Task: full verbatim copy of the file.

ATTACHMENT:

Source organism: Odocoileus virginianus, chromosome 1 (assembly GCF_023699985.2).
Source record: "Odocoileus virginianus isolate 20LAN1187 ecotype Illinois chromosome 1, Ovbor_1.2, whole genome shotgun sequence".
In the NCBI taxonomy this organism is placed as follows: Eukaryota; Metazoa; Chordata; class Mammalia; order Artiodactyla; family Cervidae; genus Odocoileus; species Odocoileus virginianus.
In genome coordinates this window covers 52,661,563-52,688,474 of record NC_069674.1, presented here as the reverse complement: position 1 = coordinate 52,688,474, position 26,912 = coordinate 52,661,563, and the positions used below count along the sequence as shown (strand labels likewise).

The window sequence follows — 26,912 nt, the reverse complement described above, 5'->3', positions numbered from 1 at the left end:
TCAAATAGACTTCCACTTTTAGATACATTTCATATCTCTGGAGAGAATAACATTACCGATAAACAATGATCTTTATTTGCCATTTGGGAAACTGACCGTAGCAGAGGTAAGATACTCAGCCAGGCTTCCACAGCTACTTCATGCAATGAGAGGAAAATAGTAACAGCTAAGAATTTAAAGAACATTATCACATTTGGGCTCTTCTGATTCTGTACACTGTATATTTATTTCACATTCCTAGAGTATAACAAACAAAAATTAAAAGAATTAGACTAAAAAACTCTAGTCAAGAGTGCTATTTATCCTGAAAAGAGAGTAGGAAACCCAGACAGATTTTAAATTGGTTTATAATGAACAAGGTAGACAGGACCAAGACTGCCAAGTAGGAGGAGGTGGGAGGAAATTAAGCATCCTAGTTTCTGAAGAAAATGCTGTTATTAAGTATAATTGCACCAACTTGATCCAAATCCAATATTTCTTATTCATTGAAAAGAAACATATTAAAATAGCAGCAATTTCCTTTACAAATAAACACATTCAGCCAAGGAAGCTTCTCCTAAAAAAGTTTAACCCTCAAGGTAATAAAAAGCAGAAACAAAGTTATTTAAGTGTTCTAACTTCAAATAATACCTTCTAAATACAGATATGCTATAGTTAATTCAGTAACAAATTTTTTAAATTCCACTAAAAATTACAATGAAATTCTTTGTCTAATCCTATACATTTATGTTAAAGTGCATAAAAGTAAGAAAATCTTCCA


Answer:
Source organism: Odocoileus virginianus, chromosome 1 (assembly GCF_023699985.2).
Source record: "Odocoileus virginianus isolate 20LAN1187 ecotype Illinois chromosome 1, Ovbor_1.2, whole genome shotgun sequence".
In the NCBI taxonomy this organism is placed as follows: Eukaryota; Metazoa; Chordata; class Mammalia; order Artiodactyla; family Cervidae; genus Odocoileus; species Odocoileus virginianus.
In genome coordinates this window covers 52,661,563-52,688,474 of record NC_069674.1, presented here as the reverse complement: position 1 = coordinate 52,688,474, position 26,912 = coordinate 52,661,563, and the positions used below count along the sequence as shown (strand labels likewise).

The window sequence follows — 26,912 nt, the reverse complement described above, 5'->3', positions numbered from 1 at the left end:
TCAAATAGACTTCCACTTTTAGATACATTTCATATCTCTGGAGAGAATAACATTACCGATAAACAATGATCTTTATTTGCCATTTGGGAAACTGACCGTAGCAGAGGTAAGATACTCAGCCAGGCTTCCACAGCTACTTCATGCAATGAGAGGAAAATAGTAACAGCTAAGAATTTAAAGAACATTATCACATTTGGGCTCTTCTGATTCTGTACACTGTATATTTATTTCACATTCCTAGAGTATAACAAACAAAAATTAAAAGAATTAGACTAAAAAACTCTAGTCAAGAGTGCTATTTATCCTGAAAAGAGAGTAGGAAACCCAGACAGATTTTAAATTGGTTTATAATGAACAAGGTAGACAGGACCAAGACTGCCAAGTAGGAGGAGGTGGGAGGAAATTAAGCATCCTAGTTTCTGAAGAAAATGCTGTTATTAAGTATAATTGCACCAACTTGATCCAAATCCAATATTTCTTATTCATTGAAAAGAAACATATTAAAATAGCAGCAATTTCCTTTACAAATAAACACATTCAGCCAAGGAAGCTTCTCCTAAAAAAGTTTAACCCTCAAGGTAATAAAAAGCAGAAACAAAGTTATTTAAGTGTTCTAACTTCAAATAATACCTTCTAAATACAGATATGCTATAGTTAATTCAGTAACAAATTTTTTAAATTCCACTAAAAATTACAATGAAATTCTTTGTCTAATCCTATACATTTATGTTAAAGTGCATAAAAGTAAGAAAATCTTCCA